On the product side, Coca-Cola – which aims to use at least 50% recycled material in its packaging by 2030 – shared its new bottle made from 100% recycled material. In June, most bottles in the Dasani range will switch to this rPET material. The company also works with food service operators and grocers with restaurant operations on reusable cups, including those emblazoned with messaging that reinforces climate and waste messaging.
Alternative proteins take center stage
Many visitors picked up samples of traditional meat products, including beef and pork from Two Rivers and bacon from Nueske, two companies that also have a portfolio of retail products. That said, there was a bigger-than-ever range of plant-based brands on display at this year’s restaurant show, vying for attention and representing a growing share of the protein market, both at home and on the go. outside. There was the sizzle of plant-based bacon prepared by Hooray Foods, plant-based poultry look-alikes from Daring Chicken, alternative sausages from Impossible Foods, a new steak format from Beyond Meat, seafood-based plants from Good Catch and Finless Foods, Hormel-style pepperoni toppings from Happy Little Plants and more. The popularity of seafood, which has accelerated during the pandemic, is another harbinger of the global expansion of the protein market beyond traditional red and white meats; in the restaurant lounge, visitors ate salmon hot dogs and learned about sustainable fishing in all US and international waters.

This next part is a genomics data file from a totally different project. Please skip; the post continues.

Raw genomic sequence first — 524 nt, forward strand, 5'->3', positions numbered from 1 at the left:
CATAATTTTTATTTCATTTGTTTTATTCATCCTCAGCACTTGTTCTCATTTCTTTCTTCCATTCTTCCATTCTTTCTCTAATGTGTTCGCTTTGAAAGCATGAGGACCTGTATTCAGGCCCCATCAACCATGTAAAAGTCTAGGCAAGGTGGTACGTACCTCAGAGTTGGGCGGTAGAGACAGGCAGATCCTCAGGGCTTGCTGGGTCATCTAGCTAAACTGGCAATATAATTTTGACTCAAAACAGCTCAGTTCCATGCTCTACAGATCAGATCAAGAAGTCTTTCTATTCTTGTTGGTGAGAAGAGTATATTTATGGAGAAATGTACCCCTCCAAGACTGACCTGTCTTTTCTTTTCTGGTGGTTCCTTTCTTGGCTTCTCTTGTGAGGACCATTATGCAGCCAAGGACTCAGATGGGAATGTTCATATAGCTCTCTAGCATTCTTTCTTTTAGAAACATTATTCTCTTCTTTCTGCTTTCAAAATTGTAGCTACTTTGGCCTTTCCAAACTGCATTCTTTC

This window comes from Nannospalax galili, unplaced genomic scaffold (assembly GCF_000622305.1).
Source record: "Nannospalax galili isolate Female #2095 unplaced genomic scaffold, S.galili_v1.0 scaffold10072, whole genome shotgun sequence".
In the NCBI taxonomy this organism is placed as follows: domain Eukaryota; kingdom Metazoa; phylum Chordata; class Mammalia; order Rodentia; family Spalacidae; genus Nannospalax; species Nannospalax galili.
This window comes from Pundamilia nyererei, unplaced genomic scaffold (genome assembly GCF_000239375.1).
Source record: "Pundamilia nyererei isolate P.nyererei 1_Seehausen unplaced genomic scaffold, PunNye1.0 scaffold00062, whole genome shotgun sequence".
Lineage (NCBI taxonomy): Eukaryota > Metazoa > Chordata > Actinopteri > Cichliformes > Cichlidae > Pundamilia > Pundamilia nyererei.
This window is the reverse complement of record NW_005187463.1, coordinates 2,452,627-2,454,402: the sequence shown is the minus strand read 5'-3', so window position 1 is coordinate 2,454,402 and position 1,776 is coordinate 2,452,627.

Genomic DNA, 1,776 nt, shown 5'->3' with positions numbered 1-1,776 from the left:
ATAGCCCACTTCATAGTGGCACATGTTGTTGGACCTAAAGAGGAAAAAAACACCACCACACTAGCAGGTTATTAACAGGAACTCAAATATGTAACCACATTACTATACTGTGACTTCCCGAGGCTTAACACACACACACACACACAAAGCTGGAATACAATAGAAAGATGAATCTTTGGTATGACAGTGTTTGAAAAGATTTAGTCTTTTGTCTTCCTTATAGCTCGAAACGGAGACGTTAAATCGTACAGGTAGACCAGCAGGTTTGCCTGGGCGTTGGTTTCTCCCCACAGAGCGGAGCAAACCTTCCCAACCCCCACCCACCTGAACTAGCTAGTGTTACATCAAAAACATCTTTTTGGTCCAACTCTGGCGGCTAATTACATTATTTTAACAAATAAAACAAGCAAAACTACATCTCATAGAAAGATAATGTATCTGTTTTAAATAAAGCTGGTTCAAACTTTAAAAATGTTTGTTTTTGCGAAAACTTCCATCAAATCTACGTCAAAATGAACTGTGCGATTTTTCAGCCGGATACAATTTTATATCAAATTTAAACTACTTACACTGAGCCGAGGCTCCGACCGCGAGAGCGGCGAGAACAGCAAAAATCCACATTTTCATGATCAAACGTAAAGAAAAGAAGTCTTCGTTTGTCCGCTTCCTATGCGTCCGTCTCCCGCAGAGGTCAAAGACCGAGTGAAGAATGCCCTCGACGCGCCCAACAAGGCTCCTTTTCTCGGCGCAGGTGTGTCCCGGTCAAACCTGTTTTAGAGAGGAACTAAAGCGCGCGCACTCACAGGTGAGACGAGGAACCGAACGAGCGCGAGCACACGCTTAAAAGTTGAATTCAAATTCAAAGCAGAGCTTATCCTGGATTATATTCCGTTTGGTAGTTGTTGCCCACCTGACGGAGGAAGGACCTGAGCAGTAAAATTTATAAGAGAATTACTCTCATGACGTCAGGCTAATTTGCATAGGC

Color and flavor intensify
Pandemic-era cabin fever could be a driver, and photo-driven social media is certainly a catalyst. Either way, it’s clear that color and flavor are intensifying as we enter a turbulent 2020s. From vibrant Fanta dragon fruit and cheerful cans of Coca-Cola’s Aquas Frescas to macarons and mochi in a veritable palette of hues, the products that stand out on the shelf also stand out in consumer choices. In addition to product colors and packaging, flavors continue to get bolder, reflected in new varieties of seasonings from brands like Tony Chachere’s and new adult beverages and no/low alcohol beverages from brands like White Claw and Big Drop Brewing Co, among dozens of others.